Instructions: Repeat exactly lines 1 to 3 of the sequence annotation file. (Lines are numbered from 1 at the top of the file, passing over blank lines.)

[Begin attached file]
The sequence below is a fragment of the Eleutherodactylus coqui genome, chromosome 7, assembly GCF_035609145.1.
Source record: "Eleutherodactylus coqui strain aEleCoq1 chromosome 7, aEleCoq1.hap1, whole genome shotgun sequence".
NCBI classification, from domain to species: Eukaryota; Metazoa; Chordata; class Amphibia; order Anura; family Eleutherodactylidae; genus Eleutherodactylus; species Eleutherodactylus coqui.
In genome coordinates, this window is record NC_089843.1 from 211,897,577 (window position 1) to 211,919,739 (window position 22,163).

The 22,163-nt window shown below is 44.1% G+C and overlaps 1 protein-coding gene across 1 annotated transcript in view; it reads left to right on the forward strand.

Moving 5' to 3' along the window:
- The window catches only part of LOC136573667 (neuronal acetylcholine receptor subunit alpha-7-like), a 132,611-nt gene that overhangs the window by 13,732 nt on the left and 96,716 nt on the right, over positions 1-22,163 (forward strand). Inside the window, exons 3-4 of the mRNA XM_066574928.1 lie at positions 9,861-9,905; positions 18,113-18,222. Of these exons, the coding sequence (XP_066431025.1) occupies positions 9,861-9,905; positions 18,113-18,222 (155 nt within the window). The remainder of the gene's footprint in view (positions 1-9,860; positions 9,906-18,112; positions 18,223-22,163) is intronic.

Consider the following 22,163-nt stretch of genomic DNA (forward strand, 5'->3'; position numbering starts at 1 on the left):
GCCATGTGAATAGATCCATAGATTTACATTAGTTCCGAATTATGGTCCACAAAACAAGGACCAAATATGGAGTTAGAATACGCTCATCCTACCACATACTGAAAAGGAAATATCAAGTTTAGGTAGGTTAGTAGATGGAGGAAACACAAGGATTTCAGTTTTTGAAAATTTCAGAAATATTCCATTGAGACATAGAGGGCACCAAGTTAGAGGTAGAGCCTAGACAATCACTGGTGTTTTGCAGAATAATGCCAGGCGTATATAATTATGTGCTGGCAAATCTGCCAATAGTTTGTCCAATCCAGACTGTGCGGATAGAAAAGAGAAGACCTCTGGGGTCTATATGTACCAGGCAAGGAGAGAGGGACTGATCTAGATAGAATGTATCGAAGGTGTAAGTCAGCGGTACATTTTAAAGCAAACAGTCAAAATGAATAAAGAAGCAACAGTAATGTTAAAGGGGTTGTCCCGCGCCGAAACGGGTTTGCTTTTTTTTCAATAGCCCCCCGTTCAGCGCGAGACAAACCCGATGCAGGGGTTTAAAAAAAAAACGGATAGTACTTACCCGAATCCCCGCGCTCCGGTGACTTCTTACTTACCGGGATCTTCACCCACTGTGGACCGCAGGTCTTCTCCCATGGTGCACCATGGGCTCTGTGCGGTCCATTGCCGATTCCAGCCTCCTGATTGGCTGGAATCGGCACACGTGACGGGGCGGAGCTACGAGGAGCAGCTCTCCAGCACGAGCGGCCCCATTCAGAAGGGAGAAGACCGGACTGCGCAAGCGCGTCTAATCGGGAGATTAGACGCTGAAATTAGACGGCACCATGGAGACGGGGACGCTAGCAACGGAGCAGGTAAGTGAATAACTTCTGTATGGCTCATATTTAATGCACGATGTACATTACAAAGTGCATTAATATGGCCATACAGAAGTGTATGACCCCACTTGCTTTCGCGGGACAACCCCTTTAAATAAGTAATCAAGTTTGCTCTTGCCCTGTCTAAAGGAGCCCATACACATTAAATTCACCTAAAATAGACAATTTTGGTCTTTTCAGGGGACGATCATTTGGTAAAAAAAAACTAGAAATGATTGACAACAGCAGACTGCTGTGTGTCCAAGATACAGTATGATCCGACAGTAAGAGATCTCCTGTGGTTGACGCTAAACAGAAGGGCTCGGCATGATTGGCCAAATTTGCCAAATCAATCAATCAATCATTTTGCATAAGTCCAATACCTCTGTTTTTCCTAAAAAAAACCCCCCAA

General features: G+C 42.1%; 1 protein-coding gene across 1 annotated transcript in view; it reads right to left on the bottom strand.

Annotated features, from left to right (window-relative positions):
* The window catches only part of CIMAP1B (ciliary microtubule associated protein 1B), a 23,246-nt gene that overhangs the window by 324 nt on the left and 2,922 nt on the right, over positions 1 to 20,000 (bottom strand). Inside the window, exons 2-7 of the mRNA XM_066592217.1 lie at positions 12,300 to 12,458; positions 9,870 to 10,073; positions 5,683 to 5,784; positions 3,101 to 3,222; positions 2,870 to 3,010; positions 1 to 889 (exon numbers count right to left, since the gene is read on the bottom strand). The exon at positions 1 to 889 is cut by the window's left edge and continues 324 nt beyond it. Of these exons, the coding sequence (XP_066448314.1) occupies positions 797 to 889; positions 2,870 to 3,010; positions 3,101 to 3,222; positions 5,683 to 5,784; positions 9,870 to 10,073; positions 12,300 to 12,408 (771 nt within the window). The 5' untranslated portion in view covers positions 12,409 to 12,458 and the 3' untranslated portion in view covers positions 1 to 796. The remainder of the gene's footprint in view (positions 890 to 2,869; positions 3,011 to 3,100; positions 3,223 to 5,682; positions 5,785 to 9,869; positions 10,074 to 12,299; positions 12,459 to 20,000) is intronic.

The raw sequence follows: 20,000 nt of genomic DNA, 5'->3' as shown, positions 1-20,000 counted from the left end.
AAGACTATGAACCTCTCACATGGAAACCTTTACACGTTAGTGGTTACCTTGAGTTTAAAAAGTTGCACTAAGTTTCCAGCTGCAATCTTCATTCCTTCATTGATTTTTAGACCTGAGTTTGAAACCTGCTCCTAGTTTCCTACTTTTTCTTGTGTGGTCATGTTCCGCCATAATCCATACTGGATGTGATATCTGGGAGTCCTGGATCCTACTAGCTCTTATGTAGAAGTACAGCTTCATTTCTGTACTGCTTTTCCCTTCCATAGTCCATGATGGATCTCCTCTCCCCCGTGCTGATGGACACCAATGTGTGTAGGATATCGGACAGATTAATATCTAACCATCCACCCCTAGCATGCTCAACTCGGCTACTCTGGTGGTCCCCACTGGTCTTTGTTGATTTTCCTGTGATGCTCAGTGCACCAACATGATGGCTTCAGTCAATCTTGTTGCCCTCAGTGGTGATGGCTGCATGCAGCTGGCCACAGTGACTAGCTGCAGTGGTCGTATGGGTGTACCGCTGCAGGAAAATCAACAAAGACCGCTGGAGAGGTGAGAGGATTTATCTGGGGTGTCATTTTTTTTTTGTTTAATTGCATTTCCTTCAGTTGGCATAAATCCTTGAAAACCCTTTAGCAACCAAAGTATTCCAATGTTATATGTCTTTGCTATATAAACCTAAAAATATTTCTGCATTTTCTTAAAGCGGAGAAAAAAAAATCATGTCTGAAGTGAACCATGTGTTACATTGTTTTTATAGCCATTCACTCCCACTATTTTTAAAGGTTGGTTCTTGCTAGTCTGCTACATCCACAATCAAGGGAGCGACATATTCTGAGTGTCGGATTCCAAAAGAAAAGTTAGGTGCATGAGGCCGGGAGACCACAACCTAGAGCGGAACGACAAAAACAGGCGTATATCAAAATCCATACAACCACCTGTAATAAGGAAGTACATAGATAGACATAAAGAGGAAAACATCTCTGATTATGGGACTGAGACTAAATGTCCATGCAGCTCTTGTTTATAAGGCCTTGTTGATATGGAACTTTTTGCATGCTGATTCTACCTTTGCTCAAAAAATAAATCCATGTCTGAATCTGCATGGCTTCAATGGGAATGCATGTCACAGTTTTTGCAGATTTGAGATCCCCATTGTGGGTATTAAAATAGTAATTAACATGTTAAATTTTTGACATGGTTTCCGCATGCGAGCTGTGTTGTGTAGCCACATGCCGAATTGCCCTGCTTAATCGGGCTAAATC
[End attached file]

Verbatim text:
The sequence below is a fragment of the Eleutherodactylus coqui genome, chromosome 7, assembly GCF_035609145.1.
Source record: "Eleutherodactylus coqui strain aEleCoq1 chromosome 7, aEleCoq1.hap1, whole genome shotgun sequence".
NCBI classification, from domain to species: Eukaryota; Metazoa; Chordata; class Amphibia; order Anura; family Eleutherodactylidae; genus Eleutherodactylus; species Eleutherodactylus coqui.